Select Committee on International Development First Special Report



103. In concluding we wish to emphasise again the cooperative and productive relationship which has been established with the Department for International Development. Both in the United Kingdom and, in particular, overseas we have been struck by the repeated praise for DFID's work and initiatives. We have seen our work both as ensuring that DFID maintains and improves its standards of development assistance, but also as an advocate, alongside DFID, of the needs of the poor. In this Parliament DFID has been transformed from an aid agency into a development agency, with a mandate to press for a developmental perspective across Whitehall. The Committee has attempted also to pursue "cross-cutting" issues which bear on the work of other government departments, and has thus engaged with a number of government departments in addition to DFID.

104. There are areas of work which we hope in the future to develop. One is a closer examination of some of DFID's programmes. A way to do this might be to take evidence on the independent evaluations of DFID's work which are occasionally published by the Department. These often take a thematic look at a number of related programmes, for example in reproductive health, and it could well be possible to organise some evidence sessions around such a professional evaluation.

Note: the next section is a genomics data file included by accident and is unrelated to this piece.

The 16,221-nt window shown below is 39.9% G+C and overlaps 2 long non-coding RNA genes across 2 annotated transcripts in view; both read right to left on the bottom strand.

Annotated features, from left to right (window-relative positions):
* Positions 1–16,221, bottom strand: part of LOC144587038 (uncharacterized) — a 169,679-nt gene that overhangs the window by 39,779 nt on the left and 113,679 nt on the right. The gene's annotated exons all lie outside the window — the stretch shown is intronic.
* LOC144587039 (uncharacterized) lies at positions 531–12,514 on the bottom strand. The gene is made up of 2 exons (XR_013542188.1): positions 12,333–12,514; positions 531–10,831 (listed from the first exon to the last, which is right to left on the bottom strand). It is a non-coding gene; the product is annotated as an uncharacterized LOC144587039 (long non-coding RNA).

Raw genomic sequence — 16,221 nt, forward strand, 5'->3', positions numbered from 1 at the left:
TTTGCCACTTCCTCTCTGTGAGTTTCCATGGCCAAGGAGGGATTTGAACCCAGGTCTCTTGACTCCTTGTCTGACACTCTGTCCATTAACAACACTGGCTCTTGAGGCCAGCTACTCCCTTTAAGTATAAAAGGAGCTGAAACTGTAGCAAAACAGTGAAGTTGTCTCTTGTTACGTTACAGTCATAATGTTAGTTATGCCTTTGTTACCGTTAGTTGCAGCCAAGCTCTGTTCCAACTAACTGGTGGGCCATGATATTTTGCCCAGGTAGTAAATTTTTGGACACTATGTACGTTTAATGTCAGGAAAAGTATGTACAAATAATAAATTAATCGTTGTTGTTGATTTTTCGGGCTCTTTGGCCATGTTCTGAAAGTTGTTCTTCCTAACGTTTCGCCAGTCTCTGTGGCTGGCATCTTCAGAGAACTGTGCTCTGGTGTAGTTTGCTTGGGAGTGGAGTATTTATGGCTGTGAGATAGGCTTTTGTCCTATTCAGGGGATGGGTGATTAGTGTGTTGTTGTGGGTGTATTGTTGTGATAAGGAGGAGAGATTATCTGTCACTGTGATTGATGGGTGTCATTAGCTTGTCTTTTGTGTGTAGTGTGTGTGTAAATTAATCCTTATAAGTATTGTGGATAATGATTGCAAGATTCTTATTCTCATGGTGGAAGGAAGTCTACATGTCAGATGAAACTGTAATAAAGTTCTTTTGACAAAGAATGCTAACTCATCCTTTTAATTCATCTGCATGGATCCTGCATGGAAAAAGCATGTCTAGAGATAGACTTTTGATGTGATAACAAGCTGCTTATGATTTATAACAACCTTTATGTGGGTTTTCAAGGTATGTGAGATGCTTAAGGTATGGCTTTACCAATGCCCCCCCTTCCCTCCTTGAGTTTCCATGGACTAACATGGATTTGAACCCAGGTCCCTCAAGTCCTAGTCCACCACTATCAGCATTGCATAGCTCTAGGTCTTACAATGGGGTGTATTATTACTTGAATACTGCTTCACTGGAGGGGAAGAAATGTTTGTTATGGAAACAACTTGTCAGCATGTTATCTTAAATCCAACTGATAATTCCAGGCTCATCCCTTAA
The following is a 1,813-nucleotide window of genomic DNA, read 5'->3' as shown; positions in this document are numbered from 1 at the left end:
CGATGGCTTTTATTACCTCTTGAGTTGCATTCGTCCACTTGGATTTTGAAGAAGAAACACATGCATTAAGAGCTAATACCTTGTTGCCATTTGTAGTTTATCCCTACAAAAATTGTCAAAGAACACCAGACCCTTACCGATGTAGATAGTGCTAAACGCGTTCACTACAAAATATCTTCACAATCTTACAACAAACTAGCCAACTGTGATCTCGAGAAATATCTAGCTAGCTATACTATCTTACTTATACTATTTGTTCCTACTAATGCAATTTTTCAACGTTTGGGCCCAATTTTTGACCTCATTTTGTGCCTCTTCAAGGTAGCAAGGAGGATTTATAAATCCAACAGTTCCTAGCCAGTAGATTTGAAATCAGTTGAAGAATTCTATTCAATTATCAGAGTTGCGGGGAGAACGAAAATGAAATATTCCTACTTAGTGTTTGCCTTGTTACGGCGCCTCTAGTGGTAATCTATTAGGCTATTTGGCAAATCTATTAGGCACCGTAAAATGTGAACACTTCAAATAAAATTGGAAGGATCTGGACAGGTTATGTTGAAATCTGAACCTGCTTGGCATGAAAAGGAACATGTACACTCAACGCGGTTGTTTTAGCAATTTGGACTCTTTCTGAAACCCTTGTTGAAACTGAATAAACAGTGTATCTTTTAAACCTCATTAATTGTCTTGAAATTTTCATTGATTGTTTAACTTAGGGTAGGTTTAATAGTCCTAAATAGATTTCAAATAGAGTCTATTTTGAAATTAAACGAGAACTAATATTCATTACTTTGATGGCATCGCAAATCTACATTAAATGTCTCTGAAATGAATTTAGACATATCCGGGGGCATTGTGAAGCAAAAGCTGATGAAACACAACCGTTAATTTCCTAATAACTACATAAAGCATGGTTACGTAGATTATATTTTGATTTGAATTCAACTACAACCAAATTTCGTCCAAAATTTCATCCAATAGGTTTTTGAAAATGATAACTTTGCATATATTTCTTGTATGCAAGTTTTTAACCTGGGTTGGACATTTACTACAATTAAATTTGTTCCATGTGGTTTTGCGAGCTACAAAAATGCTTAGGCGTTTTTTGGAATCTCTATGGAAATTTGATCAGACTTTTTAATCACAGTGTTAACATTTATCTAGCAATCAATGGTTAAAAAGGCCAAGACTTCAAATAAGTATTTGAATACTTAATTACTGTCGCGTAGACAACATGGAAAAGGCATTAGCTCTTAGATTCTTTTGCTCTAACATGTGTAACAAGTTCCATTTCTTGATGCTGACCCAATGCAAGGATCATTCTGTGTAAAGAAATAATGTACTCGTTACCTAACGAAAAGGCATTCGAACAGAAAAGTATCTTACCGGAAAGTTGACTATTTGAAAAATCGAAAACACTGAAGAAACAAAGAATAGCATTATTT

105. We consider that the significant number of Reports produced, the debates on those Reports in the House, the regular taking of oral evidence on development issues, and the calling for information and opinion from DFID, have resulted in development being far more consistently and fully considered by Parliament than has ever been the case previously. On a number of occasions, for example with reference to HIV/AIDS, DFID procurement practice, and disability, the Department has acknowledged that the Committee has made the Department consider issues afresh or for the first time. The Committee's work has thus been an important exercise in accountability — not only for DFID, which received only limited scrutiny as the Overseas Development Agency in previous Parliaments, but also for the multilateral agencies to which DFID contributes and which have until now not been used to such parliamentary examination.

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Prepared 24 January 2001